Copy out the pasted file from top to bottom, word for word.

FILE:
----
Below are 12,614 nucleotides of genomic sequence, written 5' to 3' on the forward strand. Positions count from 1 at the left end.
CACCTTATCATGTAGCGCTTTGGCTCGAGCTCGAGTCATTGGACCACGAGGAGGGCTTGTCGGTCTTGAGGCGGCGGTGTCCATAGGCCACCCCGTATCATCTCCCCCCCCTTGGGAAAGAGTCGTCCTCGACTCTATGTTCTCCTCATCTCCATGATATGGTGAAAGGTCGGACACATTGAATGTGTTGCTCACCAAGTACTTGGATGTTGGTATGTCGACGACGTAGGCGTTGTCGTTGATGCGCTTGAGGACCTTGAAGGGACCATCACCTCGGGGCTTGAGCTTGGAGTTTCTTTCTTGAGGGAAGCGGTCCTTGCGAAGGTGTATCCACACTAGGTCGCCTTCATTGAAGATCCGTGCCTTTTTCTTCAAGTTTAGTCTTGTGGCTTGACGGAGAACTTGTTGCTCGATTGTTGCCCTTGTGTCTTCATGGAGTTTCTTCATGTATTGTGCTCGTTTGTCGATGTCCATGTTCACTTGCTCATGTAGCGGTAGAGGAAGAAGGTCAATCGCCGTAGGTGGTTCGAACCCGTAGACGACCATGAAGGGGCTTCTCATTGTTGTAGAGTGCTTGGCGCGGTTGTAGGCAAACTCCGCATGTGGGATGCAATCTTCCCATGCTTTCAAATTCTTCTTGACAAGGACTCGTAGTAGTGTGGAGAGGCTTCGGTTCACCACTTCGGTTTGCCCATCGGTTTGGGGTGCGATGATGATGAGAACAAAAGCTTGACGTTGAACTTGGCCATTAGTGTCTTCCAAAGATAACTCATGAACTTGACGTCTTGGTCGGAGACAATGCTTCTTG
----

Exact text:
Below are 12,614 nucleotides of genomic sequence, written 5' to 3' on the forward strand. Positions count from 1 at the left end.
CACCTTATCATGTAGCGCTTTGGCTCGAGCTCGAGTCATTGGACCACGAGGAGGGCTTGTCGGTCTTGAGGCGGCGGTGTCCATAGGCCACCCCGTATCATCTCCCCCCCCTTGGGAAAGAGTCGTCCTCGACTCTATGTTCTCCTCATCTCCATGATATGGTGAAAGGTCGGACACATTGAATGTGTTGCTCACCAAGTACTTGGATGTTGGTATGTCGACGACGTAGGCGTTGTCGTTGATGCGCTTGAGGACCTTGAAGGGACCATCACCTCGGGGCTTGAGCTTGGAGTTTCTTTCTTGAGGGAAGCGGTCCTTGCGAAGGTGTATCCACACTAGGTCGCCTTCATTGAAGATCCGTGCCTTTTTCTTCAAGTTTAGTCTTGTGGCTTGACGGAGAACTTGTTGCTCGATTGTTGCCCTTGTGTCTTCATGGAGTTTCTTCATGTATTGTGCTCGTTTGTCGATGTCCATGTTCACTTGCTCATGTAGCGGTAGAGGAAGAAGGTCAATCGCCGTAGGTGGTTCGAACCCGTAGACGACCATGAAGGGGCTTCTCATTGTTGTAGAGTGCTTGGCGCGGTTGTAGGCAAACTCCGCATGTGGGATGCAATCTTCCCATGCTTTCAAATTCTTCTTGACAAGGACTCGTAGTAGTGTGGAGAGGCTTCGGTTCACCACTTCGGTTTGCCCATCGGTTTGGGGTGCGATGATGATGAGAACAAAAGCTTGACGTTGAACTTGGCCATTAGTGTCTTCCAAAGATAACTCATGAACTTGACGTCTTGGTCGGAGACAATGCTTCTTG